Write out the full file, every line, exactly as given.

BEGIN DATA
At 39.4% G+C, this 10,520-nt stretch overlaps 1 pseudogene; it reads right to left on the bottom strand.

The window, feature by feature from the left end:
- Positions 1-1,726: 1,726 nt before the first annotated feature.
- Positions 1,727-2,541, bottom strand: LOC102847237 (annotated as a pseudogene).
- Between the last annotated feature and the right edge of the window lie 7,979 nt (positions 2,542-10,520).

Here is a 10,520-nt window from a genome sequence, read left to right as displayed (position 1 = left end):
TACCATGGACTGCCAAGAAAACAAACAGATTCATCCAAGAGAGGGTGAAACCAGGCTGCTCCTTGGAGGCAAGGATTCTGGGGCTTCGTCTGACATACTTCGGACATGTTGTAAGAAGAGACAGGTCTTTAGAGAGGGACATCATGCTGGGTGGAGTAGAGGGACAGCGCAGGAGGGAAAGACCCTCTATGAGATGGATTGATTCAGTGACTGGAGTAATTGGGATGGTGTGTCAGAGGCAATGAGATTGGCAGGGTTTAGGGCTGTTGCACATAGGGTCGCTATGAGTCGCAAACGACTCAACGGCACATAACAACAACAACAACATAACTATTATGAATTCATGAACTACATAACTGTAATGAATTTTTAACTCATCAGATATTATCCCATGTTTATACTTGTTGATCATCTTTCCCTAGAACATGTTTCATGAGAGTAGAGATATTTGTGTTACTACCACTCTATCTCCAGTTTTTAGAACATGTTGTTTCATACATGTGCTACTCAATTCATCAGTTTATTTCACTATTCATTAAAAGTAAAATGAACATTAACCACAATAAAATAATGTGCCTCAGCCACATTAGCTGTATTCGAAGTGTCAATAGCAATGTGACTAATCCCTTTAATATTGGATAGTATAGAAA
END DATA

At 39.4% G+C, this 10,520-nt stretch overlaps 1 pseudogene; it reads right to left on the bottom strand.

The window, feature by feature from the left end:
- Positions 1-1,726: 1,726 nt before the first annotated feature.
- Positions 1,727-2,541, bottom strand: LOC102847237 (annotated as a pseudogene).
- Between the last annotated feature and the right edge of the window lie 7,979 nt (positions 2,542-10,520).

Here is a 10,520-nt window from a genome sequence, read left to right as displayed (position 1 = left end):
TACCATGGACTGCCAAGAAAACAAACAGATTCATCCAAGAGAGGGTGAAACCAGGCTGCTCCTTGGAGGCAAGGATTCTGGGGCTTCGTCTGACATACTTCGGACATGTTGTAAGAAGAGACAGGTCTTTAGAGAGGGACATCATGCTGGGTGGAGTAGAGGGACAGCGCAGGAGGGAAAGACCCTCTATGAGATGGATTGATTCAGTGACTGGAGTAATTGGGATGGTGTGTCAGAGGCAATGAGATTGGCAGGGTTTAGGGCTGTTGCACATAGGGTCGCTATGAGTCGCAAACGACTCAACGGCACATAACAACAACAACAACATAACTATTATGAATTCATGAACTACATAACTGTAATGAATTTTTAACTCATCAGATATTATCCCATGTTTATACTTGTTGATCATCTTTCCCTAGAACATGTTTCATGAGAGTAGAGATATTTGTGTTACTACCACTCTATCTCCAGTTTTTAGAACATGTTGTTTCATACATGTGCTACTCAATTCATCAGTTTATTTCACTATTCATTAAAAGTAAAATGAACATTAACCACAATAAAATAATGTGCCTCAGCCACATTAGCTGTATTCGAAGTGTCAATAGCAATGTGACTAATCCCTTTAATATTGGATAGTATAGAAA